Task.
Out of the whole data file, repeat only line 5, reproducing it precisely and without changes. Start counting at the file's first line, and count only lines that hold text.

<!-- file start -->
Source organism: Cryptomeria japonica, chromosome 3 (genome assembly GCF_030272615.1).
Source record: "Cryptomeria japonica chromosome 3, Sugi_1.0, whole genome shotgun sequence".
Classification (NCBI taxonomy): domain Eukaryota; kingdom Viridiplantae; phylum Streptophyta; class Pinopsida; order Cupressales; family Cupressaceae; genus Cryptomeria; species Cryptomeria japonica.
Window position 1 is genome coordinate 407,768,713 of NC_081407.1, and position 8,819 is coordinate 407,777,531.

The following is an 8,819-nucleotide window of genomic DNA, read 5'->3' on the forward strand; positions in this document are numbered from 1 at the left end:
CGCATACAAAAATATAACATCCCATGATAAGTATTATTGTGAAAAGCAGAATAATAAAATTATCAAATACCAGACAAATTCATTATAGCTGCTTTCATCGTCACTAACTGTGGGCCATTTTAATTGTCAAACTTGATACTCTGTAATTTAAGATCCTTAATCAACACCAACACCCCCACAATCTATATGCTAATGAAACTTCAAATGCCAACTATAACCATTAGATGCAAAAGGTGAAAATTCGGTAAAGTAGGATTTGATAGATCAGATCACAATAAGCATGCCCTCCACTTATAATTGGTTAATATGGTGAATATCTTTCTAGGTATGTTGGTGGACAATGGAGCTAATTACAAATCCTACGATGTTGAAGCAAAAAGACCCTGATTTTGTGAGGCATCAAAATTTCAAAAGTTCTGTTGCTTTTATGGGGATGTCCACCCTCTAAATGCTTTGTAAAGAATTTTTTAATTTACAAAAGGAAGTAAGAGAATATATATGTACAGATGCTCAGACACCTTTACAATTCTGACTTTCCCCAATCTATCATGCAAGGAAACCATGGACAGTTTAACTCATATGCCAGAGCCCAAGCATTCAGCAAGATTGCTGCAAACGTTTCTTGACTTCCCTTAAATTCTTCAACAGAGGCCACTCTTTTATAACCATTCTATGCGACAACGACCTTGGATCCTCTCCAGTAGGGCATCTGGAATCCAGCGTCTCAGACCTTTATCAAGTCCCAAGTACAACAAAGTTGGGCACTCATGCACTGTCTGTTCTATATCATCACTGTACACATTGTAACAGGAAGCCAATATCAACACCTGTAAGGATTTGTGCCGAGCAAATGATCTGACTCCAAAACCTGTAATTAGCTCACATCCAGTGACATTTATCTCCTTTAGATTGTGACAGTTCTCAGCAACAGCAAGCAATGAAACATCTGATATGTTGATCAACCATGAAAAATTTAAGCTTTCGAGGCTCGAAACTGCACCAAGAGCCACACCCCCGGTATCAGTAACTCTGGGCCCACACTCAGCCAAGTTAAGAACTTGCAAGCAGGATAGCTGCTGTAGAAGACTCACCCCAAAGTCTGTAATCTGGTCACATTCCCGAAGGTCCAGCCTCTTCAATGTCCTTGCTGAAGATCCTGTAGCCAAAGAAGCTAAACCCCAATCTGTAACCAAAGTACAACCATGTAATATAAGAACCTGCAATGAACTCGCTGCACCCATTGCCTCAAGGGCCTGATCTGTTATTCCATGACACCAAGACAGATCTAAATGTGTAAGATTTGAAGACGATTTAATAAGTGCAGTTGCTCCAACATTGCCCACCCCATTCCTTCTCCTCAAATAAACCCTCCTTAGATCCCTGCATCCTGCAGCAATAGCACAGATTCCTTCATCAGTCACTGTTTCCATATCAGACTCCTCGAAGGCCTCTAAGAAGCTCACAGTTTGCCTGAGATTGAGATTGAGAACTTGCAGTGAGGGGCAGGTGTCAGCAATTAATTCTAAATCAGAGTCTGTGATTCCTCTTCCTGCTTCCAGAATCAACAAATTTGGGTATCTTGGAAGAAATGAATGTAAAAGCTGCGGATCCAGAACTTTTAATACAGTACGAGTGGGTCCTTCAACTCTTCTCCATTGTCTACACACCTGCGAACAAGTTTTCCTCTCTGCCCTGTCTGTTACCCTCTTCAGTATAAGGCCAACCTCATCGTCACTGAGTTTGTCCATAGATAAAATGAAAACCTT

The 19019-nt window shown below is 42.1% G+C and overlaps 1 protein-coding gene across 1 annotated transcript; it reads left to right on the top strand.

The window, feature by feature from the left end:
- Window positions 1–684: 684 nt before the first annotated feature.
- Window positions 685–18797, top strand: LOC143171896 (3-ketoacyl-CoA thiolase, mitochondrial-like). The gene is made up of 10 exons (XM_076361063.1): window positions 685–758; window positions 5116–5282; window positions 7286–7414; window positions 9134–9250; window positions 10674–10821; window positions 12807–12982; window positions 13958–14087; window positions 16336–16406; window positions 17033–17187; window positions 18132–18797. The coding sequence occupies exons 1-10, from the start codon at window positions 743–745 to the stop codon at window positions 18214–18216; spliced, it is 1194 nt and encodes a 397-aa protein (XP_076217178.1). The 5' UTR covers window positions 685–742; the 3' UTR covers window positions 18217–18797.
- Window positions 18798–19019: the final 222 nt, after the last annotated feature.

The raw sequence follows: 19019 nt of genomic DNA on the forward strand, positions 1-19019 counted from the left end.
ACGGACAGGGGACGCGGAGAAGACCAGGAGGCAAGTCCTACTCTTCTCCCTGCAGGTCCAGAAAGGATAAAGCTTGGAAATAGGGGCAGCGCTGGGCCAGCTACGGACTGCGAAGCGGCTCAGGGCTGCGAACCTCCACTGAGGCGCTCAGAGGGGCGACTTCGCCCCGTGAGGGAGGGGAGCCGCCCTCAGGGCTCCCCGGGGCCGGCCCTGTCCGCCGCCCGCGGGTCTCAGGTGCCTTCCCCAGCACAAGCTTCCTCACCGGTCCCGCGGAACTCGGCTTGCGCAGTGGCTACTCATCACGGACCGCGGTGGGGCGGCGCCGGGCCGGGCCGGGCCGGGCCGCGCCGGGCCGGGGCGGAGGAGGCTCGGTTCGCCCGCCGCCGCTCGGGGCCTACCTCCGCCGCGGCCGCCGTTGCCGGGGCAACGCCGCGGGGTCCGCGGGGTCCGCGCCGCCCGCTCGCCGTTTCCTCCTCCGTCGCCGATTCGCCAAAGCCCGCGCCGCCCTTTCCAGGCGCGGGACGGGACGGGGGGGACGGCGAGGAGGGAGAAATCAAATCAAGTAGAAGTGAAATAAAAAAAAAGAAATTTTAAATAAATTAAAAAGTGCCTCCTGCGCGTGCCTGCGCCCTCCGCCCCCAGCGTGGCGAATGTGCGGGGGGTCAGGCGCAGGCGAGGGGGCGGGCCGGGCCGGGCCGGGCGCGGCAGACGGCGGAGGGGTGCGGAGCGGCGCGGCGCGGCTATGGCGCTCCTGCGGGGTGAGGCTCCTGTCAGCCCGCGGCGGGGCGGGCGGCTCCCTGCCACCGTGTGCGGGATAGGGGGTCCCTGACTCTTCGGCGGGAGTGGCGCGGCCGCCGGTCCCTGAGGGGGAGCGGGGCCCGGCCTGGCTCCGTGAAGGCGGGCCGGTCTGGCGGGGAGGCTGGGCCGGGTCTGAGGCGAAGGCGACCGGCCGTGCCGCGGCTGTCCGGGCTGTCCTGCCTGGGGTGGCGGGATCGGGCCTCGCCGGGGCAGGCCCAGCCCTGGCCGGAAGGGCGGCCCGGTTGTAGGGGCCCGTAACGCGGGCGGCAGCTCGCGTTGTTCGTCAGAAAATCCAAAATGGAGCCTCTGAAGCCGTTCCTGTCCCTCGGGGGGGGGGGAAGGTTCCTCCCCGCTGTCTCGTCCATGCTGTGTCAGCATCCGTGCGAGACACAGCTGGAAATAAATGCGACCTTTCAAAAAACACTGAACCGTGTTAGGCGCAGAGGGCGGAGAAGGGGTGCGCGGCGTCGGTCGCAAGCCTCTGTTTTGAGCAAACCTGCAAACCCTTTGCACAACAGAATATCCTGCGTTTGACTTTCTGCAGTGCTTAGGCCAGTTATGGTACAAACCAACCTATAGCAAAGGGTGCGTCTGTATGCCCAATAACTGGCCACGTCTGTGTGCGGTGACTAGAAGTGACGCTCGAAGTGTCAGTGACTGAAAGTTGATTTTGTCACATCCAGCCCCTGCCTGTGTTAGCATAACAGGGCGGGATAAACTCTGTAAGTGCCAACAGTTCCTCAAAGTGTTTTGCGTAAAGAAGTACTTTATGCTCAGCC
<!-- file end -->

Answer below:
The following is an 8,819-nucleotide window of genomic DNA, read 5'->3' on the forward strand; positions in this document are numbered from 1 at the left end: